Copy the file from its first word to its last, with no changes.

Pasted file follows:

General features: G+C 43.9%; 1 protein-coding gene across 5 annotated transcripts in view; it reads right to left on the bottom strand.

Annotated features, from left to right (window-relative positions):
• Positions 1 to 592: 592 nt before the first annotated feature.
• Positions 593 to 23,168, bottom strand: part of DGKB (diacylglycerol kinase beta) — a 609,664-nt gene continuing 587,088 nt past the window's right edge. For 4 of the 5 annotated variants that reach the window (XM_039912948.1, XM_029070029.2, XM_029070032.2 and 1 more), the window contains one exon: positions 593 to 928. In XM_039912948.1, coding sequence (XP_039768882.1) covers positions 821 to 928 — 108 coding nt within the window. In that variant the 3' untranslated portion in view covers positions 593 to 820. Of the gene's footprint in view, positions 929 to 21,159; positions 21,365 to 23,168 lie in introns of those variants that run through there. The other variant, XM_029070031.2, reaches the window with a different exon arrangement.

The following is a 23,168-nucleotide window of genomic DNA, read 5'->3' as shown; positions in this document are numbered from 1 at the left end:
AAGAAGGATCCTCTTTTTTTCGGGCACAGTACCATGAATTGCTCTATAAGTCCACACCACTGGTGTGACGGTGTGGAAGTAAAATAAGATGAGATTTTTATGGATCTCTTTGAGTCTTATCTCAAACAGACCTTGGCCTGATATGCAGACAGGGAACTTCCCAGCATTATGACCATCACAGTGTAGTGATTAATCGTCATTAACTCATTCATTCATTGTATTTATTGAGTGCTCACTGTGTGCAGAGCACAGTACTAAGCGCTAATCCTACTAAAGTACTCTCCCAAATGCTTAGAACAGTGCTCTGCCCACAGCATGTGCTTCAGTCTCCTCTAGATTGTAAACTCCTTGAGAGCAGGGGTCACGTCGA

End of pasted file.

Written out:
General features: G+C 43.9%; 1 protein-coding gene across 5 annotated transcripts in view; it reads right to left on the bottom strand.

Annotated features, from left to right (window-relative positions):
• Positions 1 to 592: 592 nt before the first annotated feature.
• Positions 593 to 23,168, bottom strand: part of DGKB (diacylglycerol kinase beta) — a 609,664-nt gene continuing 587,088 nt past the window's right edge. For 4 of the 5 annotated variants that reach the window (XM_039912948.1, XM_029070029.2, XM_029070032.2 and 1 more), the window contains one exon: positions 593 to 928. In XM_039912948.1, coding sequence (XP_039768882.1) covers positions 821 to 928 — 108 coding nt within the window. In that variant the 3' untranslated portion in view covers positions 593 to 820. Of the gene's footprint in view, positions 929 to 21,159; positions 21,365 to 23,168 lie in introns of those variants that run through there. The other variant, XM_029070031.2, reaches the window with a different exon arrangement.

The following is a 23,168-nucleotide window of genomic DNA, read 5'->3' as shown; positions in this document are numbered from 1 at the left end:
AAGAAGGATCCTCTTTTTTTCGGGCACAGTACCATGAATTGCTCTATAAGTCCACACCACTGGTGTGACGGTGTGGAAGTAAAATAAGATGAGATTTTTATGGATCTCTTTGAGTCTTATCTCAAACAGACCTTGGCCTGATATGCAGACAGGGAACTTCCCAGCATTATGACCATCACAGTGTAGTGATTAATCGTCATTAACTCATTCATTCATTGTATTTATTGAGTGCTCACTGTGTGCAGAGCACAGTACTAAGCGCTAATCCTACTAAAGTACTCTCCCAAATGCTTAGAACAGTGCTCTGCCCACAGCATGTGCTTCAGTCTCCTCTAGATTGTAAACTCCTTGAGAGCAGGGGTCACGTCGA